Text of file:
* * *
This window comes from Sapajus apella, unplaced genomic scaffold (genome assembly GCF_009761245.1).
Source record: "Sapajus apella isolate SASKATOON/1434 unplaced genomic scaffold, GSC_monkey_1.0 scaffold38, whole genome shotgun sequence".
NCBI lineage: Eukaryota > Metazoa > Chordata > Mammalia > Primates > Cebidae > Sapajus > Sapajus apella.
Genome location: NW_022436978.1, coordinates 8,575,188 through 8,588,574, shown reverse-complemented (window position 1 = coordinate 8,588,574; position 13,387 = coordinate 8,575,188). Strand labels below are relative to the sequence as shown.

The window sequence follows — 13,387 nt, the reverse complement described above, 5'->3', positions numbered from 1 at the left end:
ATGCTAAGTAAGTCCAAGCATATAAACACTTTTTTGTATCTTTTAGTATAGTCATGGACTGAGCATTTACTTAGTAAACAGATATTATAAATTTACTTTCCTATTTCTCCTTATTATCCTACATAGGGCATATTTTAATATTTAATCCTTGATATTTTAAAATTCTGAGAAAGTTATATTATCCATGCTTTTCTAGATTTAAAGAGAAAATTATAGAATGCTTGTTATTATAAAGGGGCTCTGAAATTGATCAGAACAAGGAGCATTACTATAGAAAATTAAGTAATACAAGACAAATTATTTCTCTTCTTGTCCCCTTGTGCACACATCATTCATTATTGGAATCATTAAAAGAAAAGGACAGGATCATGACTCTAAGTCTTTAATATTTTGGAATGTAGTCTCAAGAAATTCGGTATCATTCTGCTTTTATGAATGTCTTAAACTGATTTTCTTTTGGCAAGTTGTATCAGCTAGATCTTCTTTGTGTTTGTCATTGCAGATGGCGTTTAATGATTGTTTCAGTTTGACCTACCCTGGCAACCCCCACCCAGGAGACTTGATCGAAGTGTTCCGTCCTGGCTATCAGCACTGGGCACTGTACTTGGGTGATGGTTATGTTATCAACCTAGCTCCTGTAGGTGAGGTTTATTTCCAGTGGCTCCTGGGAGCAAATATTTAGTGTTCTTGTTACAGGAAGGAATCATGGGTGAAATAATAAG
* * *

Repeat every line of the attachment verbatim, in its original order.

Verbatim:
This window comes from Sapajus apella, unplaced genomic scaffold (genome assembly GCF_009761245.1).
Source record: "Sapajus apella isolate SASKATOON/1434 unplaced genomic scaffold, GSC_monkey_1.0 scaffold38, whole genome shotgun sequence".
NCBI lineage: Eukaryota > Metazoa > Chordata > Mammalia > Primates > Cebidae > Sapajus > Sapajus apella.
Genome location: NW_022436978.1, coordinates 8,575,188 through 8,588,574, shown reverse-complemented (window position 1 = coordinate 8,588,574; position 13,387 = coordinate 8,575,188). Strand labels below are relative to the sequence as shown.

The window sequence follows — 13,387 nt, the reverse complement described above, 5'->3', positions numbered from 1 at the left end:
ATGCTAAGTAAGTCCAAGCATATAAACACTTTTTTGTATCTTTTAGTATAGTCATGGACTGAGCATTTACTTAGTAAACAGATATTATAAATTTACTTTCCTATTTCTCCTTATTATCCTACATAGGGCATATTTTAATATTTAATCCTTGATATTTTAAAATTCTGAGAAAGTTATATTATCCATGCTTTTCTAGATTTAAAGAGAAAATTATAGAATGCTTGTTATTATAAAGGGGCTCTGAAATTGATCAGAACAAGGAGCATTACTATAGAAAATTAAGTAATACAAGACAAATTATTTCTCTTCTTGTCCCCTTGTGCACACATCATTCATTATTGGAATCATTAAAAGAAAAGGACAGGATCATGACTCTAAGTCTTTAATATTTTGGAATGTAGTCTCAAGAAATTCGGTATCATTCTGCTTTTATGAATGTCTTAAACTGATTTTCTTTTGGCAAGTTGTATCAGCTAGATCTTCTTTGTGTTTGTCATTGCAGATGGCGTTTAATGATTGTTTCAGTTTGACCTACCCTGGCAACCCCCACCCAGGAGACTTGATCGAAGTGTTCCGTCCTGGCTATCAGCACTGGGCACTGTACTTGGGTGATGGTTATGTTATCAACCTAGCTCCTGTAGGTGAGGTTTATTTCCAGTGGCTCCTGGGAGCAAATATTTAGTGTTCTTGTTACAGGAAGGAATCATGGGTGAAATAATAAG